Picea abies

A European spruce originally planted for forestation

Picea abies Norway spruce

Plant grows in the wild/spontaneously

Spruce trees are conifers that are distinguished by having short, stiff, sharp and somewhat 4-sided needles. If a needle is rolled between the fingers, the corners can be easily felt. Each needle attaches individually to the stem, unlike the pines that attach in bundles. The needles tend to grow all around the twig. If a needle is pulled off the twig, it remains rough due to the persistent needle bases.

Spruces tend to grow in a sharp steeple shape and for that reason are popular ornamental and Christmas trees. As a group they tend to be a northern species and grow in the arctic up to the tree line. Spruce cones are brown and woody when mature and do not fall apart as they do in the firs. The cone scales are thin rather than heavy or thorny as in pines. The bark is rough and dark.

The Norway spruce was introduced from Europe and has become widespread in North America. It has naturalized to some degree but not enough to be considered invasive. It is more tolerant of hot humid summers than other spruce species and is disease resistant. It has needles that are mostly ½ to 1 inch long. The color varies from dark green to yellow green. The twigs are hairless or nearly so. This is the only spruce in our area that has branches that droop downwards as the tree grows over 20 feet tall.

The female cones of the Norway spruce are larger than other spruces - 4 to 6 inches long. These fall soon after maturity. Male cones are smaller. Seeds have a single wing. The tree can grow quite large—60-90 feet and have a trunk diameter of 1-3 feet. In the far north or in high mountain areas it may grow like a mat near the ground. It is one of the most popular Christmas tree species, but the needles will dry up and fall off in about two weeks if not kept moist. The Christmas Tree at Rockefeller Center in New York is almost always a Norway spruce since the branches are strong enough to hold the many lights and ornaments. It is also planted as a windbreak because of its rapid growth rate.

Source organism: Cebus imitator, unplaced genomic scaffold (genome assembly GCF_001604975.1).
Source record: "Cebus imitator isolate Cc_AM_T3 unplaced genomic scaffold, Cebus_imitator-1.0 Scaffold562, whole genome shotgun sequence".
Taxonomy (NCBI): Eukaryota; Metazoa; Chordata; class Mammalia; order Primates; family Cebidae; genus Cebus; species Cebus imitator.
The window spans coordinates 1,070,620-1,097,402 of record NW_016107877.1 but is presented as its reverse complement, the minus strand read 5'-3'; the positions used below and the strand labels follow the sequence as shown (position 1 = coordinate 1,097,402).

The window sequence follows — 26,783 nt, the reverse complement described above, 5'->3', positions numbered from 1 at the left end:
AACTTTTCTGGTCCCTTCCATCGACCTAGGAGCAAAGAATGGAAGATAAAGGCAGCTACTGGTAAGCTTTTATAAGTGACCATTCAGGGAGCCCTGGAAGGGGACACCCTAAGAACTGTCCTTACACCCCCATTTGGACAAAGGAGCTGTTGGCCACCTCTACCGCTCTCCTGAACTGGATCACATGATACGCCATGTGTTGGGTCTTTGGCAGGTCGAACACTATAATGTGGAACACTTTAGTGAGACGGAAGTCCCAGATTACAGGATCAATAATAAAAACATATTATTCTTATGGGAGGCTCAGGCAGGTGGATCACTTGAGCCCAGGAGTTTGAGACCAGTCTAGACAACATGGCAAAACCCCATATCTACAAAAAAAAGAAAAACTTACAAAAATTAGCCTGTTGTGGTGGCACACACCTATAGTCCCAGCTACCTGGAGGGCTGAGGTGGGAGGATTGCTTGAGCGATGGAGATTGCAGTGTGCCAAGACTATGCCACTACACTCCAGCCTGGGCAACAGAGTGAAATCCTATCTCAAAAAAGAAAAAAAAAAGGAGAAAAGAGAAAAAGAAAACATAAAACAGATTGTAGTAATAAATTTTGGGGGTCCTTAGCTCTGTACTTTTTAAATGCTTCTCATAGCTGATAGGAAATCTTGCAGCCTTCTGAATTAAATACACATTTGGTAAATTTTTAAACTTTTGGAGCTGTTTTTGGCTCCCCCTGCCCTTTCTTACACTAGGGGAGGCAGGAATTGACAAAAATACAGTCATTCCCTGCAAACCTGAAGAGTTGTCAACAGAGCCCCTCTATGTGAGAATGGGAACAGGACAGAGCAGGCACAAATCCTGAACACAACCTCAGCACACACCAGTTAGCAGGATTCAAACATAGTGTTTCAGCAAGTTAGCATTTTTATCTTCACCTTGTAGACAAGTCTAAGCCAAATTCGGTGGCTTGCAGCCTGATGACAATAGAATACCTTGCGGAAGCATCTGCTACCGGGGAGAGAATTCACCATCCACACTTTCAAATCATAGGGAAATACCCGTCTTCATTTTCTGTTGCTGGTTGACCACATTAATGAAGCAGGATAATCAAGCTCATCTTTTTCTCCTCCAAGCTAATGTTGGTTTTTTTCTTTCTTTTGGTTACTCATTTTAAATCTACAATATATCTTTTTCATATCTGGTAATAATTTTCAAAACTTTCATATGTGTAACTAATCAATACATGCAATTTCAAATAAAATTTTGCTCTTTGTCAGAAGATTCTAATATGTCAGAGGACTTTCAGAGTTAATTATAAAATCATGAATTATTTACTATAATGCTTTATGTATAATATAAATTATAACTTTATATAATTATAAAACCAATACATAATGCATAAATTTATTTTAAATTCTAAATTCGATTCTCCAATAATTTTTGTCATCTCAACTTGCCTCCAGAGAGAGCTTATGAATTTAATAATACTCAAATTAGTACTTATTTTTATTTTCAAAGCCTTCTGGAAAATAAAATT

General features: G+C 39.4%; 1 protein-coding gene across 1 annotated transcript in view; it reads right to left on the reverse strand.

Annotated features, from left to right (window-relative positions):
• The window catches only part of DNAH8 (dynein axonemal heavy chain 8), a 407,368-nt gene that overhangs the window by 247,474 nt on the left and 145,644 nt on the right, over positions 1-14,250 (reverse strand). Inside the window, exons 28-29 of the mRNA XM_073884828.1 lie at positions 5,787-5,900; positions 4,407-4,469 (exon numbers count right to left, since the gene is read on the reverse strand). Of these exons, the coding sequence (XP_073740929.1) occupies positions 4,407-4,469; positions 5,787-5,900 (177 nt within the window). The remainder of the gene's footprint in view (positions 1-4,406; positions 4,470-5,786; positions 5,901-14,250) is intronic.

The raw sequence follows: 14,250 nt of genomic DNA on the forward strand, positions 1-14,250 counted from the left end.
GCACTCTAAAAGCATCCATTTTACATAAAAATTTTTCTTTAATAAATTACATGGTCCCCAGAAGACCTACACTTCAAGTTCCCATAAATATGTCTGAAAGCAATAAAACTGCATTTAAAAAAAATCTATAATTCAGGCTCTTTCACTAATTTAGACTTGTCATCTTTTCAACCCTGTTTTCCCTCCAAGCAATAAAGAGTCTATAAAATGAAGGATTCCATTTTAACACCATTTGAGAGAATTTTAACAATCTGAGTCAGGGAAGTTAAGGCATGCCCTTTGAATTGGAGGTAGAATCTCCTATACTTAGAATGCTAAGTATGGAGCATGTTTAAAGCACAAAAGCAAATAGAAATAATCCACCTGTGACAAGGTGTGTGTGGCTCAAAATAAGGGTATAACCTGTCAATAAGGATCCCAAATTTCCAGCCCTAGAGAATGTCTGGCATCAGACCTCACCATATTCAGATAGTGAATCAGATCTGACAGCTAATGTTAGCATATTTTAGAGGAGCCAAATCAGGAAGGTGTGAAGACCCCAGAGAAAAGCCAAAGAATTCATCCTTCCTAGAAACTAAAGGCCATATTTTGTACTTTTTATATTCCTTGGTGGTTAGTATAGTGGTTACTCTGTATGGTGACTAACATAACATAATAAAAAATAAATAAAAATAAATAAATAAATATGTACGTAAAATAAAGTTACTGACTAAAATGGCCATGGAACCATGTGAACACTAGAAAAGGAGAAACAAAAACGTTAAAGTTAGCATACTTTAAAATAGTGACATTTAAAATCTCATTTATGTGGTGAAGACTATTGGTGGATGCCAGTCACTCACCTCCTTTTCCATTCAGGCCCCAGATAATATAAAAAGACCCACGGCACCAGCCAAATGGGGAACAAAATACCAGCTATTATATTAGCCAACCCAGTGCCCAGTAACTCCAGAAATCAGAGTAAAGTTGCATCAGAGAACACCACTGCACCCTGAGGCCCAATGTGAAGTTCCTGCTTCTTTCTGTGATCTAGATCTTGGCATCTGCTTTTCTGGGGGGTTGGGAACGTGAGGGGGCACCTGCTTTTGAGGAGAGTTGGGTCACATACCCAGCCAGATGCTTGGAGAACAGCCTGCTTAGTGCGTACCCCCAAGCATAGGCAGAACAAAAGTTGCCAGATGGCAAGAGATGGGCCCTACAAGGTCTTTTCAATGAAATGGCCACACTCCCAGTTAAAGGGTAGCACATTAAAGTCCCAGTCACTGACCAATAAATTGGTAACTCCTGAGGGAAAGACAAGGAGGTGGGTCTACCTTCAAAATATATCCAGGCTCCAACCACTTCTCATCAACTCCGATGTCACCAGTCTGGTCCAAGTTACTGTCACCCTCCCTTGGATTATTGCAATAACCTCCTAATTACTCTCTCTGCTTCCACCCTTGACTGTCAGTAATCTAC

The Norway spruce is a source of Burgundy pitch and valuable for lumber. The DNA of the Norway spruce has recently been sequenced and it six times the size of the human genome, mostly due to many transposed repetitive sequences. The value or purpose of this extra DNA is not known.

Contributed by: Mark Welchley

Grows in forest plantations and other cultivated sites; escapes further into the woods.

Present throughout the state.

Wetland code:  Not classified

S-rank:  No rank
G-rank:  G5 (Secure)

Picea abies Norway spruce

Plant grows in the wild/spontaneously
Picea abies gallery
Plant Life-Form
evergreen tree
Common Names
Norway spruce